Archie Granot, The Papercut Haggadah, Page 46.

Archie Granot, The Papercut Haggadah, Page 46. 1998-2007. Collection of Sandra and Max Thurm. Courtesy of the artist.

About the exhibition

Haggadah (הַגָּדָה) is Hebrew for “telling,” namely, the telling of the Exodus story at the Seder service during the Jewish festival of Pesach, or Passover. The term also signifies a book that contains the ritual guide to the Seder, along with scripture passages, commentary, prayers, and songs. For centuries the Haggadah has been one of the most celebrated items of Jewish literature and art, and there are many examples of both handwritten and printed Haggadot with intricate illustrations. In each generation artists continue the tradition of reinterpreting the Haggadah for contemporary believers.

Commissioned by Sandra and Max Thurm, Archie Granot’s Papercut Haggadah was handcrafted using the Jewish folk art tradition of papercutting. The result is a series of 55 pages that employ intricate geometric and abstract shapes and calligraphic text to create an exquisite version of the Haggadah.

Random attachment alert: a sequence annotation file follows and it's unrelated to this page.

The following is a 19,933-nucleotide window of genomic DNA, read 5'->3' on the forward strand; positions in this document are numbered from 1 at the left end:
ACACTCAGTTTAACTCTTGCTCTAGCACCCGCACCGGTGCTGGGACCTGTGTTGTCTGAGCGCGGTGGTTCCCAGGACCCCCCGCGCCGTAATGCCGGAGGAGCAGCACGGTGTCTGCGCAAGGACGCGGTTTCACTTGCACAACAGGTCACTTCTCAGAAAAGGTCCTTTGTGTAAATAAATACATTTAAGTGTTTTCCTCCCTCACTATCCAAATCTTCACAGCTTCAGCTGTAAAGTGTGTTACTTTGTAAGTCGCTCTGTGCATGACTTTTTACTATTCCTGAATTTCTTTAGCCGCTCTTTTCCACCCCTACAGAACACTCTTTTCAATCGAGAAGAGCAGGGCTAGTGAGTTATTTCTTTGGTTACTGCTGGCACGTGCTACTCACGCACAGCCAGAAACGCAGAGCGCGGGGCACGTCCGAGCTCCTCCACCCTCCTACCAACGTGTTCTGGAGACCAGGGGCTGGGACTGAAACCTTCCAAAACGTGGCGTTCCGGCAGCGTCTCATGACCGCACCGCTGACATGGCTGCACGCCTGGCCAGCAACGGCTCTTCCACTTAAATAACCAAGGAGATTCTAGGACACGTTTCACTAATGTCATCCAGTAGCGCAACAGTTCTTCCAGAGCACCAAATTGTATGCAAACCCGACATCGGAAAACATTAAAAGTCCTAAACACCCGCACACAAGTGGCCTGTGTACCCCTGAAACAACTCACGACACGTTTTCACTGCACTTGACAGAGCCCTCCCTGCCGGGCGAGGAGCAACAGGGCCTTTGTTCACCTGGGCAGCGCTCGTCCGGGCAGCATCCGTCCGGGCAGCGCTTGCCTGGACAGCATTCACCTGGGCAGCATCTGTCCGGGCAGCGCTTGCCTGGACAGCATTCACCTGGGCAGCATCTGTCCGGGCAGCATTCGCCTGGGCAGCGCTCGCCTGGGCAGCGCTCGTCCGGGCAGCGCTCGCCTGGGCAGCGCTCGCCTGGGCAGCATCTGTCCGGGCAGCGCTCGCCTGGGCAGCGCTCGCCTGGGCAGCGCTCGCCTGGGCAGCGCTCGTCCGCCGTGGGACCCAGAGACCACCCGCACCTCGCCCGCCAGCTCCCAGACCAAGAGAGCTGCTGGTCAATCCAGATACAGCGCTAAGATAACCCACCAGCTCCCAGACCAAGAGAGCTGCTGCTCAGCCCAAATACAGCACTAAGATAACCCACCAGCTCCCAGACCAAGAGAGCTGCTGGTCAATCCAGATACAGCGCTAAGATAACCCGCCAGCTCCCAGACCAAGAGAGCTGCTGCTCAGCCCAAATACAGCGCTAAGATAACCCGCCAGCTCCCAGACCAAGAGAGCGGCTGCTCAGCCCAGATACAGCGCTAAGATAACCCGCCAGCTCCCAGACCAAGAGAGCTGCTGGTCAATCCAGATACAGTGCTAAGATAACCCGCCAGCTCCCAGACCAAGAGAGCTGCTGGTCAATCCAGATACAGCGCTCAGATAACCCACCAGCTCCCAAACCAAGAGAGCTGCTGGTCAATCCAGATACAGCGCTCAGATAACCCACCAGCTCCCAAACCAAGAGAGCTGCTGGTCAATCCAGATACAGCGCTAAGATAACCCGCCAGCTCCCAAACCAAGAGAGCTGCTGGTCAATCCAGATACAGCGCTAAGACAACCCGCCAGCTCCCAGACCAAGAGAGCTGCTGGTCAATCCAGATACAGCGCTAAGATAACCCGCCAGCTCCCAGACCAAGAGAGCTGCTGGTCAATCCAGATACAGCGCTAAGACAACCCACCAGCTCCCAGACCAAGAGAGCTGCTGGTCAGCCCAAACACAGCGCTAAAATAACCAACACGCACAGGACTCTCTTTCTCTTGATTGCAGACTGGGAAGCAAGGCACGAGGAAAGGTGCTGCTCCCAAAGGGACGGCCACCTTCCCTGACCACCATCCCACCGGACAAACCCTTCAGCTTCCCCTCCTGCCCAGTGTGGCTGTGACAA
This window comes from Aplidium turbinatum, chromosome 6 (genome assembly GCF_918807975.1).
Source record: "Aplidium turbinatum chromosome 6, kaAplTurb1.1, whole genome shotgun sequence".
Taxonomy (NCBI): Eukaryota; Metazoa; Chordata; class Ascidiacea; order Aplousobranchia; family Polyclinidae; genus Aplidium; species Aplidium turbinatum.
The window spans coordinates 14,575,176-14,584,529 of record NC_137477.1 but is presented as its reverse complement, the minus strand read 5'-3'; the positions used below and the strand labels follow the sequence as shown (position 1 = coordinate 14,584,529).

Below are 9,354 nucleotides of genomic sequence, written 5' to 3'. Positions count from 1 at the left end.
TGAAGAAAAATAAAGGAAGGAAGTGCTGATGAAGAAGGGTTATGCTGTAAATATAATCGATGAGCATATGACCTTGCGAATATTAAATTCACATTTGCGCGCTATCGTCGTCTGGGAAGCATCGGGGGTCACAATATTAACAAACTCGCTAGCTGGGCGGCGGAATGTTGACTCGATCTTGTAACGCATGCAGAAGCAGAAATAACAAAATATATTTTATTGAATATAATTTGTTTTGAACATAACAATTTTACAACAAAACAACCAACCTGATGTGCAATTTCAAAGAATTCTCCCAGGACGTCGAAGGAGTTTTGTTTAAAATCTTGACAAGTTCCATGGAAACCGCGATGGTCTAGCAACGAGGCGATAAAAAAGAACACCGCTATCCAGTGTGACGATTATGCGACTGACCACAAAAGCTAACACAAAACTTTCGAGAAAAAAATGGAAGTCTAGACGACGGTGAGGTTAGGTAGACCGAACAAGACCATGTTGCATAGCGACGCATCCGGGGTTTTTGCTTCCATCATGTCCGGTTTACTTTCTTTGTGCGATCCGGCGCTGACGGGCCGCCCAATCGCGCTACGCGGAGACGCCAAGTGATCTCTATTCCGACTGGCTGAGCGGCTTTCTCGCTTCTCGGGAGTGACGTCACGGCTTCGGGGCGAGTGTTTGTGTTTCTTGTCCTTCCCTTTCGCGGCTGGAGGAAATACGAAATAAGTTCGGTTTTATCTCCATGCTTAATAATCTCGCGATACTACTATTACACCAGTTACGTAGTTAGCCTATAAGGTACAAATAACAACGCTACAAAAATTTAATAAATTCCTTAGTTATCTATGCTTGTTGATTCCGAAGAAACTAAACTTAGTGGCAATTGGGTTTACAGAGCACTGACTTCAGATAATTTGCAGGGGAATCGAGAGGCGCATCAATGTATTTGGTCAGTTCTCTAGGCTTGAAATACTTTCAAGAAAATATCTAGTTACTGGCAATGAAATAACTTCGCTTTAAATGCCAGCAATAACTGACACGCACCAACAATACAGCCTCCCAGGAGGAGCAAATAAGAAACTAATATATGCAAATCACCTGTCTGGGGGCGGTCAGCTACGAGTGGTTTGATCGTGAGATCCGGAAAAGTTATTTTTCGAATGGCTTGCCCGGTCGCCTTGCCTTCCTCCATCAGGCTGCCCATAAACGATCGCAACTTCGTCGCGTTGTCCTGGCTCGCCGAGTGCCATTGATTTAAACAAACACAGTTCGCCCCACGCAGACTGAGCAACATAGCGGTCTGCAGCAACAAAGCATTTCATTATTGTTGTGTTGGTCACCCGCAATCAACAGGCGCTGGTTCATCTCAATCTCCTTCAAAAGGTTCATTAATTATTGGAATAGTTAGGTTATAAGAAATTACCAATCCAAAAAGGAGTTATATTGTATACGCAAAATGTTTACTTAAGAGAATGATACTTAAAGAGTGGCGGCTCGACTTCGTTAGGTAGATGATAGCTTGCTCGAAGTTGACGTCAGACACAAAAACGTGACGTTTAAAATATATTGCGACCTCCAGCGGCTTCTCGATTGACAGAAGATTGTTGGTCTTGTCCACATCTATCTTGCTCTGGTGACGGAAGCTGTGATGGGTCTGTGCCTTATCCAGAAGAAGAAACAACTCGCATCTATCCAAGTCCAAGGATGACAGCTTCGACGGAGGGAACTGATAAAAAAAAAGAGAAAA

Granot evokes the intense emotions attached with the Passover Seder by utilizing geometric and abstract shapes instead of the usual symbols. Every word of Hebrew text in his Haggadah is handcut, with each page standing as both an independent work of art and a single piece of a beautiful, thematically unified whole. Each page of his multi-layered paper pieces (some nearly an inch thick) tackles a certain aspect or song associated with the Seder, such as “Ma Nishtanah” (מה נשתנה, The Four Questions), or “Pesach, Matzah, Maror” (פֶּסַח, The Passover Offering; מַצָּה, the Unleavened Bread; and מָרוֹר, the Bitter Herb), which incorporates shapes that evoke the traditional matzah.

About the artist

Archie Granot was born in London in 1946 and moved to Israel in 1967. Prior to settling in Jerusalem in 1978, he was a member of an agricultural community where he milked cows and grew melons. He earned a M.Phil. in Russian Studies from the University of Glasgow, Scotland, and a B.A. in Political Science and Russian Studies from the Hebrew University, Jerusalem. Granot started papercutting in 1979, and maintains a studio and gallery in Jerusalem. Many of his papercuts carry a reminder of the Holy City, a source of his inspiration, and he often employs texts that relate to Israel, Judaism, and Judaica. Granot has had solo exhibitions in the United States, Israel, and Germany, and has participated in group exhibitions in France and Japan. His works are found in public collections in Israel, Germany, England, and the United States, as well as numerous private collections.

— David Brinker, Assistant Director